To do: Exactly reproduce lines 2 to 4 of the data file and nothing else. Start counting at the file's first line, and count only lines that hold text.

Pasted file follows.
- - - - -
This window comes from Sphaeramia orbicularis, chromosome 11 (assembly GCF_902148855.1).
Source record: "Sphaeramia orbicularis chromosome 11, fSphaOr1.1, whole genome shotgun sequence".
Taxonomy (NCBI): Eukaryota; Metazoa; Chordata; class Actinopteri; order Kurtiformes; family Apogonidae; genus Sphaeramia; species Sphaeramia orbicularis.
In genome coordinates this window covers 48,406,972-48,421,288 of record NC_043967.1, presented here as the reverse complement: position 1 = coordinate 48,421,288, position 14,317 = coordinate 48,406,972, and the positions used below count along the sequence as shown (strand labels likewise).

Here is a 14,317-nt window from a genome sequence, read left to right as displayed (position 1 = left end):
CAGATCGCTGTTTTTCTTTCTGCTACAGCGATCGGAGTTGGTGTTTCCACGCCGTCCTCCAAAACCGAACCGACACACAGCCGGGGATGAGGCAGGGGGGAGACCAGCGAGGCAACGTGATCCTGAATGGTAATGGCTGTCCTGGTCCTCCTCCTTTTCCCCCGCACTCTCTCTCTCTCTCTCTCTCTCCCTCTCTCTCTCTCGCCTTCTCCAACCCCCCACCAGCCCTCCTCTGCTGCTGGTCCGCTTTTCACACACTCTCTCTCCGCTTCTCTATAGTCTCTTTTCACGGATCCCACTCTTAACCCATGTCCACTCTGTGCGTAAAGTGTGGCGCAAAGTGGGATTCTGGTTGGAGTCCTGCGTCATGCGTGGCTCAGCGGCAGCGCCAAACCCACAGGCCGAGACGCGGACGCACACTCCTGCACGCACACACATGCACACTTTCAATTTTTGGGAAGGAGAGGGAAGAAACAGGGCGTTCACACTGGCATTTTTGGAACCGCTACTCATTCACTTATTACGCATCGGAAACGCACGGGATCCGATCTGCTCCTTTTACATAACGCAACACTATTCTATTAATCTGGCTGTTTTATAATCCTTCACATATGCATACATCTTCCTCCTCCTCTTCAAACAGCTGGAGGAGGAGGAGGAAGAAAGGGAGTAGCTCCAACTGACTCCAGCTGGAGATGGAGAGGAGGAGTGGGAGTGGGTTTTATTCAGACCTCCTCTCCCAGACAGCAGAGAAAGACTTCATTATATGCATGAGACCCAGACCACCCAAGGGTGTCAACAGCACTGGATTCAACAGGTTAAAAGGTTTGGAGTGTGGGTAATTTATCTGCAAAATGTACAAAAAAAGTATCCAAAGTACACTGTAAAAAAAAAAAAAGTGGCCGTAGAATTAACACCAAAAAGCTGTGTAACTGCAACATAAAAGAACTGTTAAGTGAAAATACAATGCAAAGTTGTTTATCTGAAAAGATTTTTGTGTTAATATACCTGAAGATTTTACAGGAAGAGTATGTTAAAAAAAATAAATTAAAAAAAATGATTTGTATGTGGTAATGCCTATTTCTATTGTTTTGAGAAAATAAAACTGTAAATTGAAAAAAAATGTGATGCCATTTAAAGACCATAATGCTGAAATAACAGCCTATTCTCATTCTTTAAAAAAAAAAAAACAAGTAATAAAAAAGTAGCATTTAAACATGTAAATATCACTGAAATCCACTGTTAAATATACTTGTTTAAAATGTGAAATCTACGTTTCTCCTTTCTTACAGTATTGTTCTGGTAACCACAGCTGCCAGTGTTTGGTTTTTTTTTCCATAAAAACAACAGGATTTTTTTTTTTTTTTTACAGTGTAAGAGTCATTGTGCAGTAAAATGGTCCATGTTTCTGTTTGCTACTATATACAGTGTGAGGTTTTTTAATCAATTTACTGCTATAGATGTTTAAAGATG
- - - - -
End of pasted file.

Source record: "Sphaeramia orbicularis chromosome 11, fSphaOr1.1, whole genome shotgun sequence".
Taxonomy (NCBI): Eukaryota; Metazoa; Chordata; class Actinopteri; order Kurtiformes; family Apogonidae; genus Sphaeramia; species Sphaeramia orbicularis.
In genome coordinates this window covers 48,406,972-48,421,288 of record NC_043967.1, presented here as the reverse complement: position 1 = coordinate 48,421,288, position 14,317 = coordinate 48,406,972, and the positions used below count along the sequence as shown (strand labels likewise).